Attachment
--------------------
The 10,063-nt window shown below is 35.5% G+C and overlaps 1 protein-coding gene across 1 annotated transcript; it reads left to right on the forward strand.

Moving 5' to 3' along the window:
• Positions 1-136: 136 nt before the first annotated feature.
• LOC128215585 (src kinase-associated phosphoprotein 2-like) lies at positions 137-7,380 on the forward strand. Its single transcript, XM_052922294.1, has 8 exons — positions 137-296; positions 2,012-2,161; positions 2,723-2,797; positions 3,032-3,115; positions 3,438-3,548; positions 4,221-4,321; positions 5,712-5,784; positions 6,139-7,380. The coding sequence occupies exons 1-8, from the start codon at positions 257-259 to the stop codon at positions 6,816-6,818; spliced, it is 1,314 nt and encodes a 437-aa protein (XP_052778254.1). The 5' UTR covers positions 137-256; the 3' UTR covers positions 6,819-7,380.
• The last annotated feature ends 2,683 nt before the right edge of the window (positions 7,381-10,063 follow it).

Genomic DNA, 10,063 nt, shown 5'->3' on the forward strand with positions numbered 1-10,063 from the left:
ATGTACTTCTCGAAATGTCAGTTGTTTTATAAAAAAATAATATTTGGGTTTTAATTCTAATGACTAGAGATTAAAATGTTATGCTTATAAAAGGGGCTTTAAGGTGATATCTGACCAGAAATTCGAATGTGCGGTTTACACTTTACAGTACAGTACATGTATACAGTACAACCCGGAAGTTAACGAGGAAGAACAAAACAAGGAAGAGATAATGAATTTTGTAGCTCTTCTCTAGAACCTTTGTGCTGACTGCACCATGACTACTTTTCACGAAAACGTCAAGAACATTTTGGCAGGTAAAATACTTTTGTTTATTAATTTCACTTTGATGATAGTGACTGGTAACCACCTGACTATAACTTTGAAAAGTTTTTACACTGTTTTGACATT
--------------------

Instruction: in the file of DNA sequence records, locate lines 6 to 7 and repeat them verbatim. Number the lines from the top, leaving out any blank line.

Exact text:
Genomic DNA, 10,063 nt, shown 5'->3' on the forward strand with positions numbered 1-10,063 from the left:
ATGTACTTCTCGAAATGTCAGTTGTTTTATAAAAAAATAATATTTGGGTTTTAATTCTAATGACTAGAGATTAAAATGTTATGCTTATAAAAGGGGCTTTAAGGTGATATCTGACCAGAAATTCGAATGTGCGGTTTACACTTTACAGTACAGTACATGTATACAGTACAACCCGGAAGTTAACGAGGAAGAACAAAACAAGGAAGAGATAATGAATTTTGTAGCTCTTCTCTAGAACCTTTGTGCTGACTGCACCATGACTACTTTTCACGAAAACGTCAAGAACATTTTGGCAGGTAAAATACTTTTGTTTATTAATTTCACTTTGATGATAGTGACTGGTAACCACCTGACTATAACTTTGAAAAGTTTTTACACTGTTTTGACATT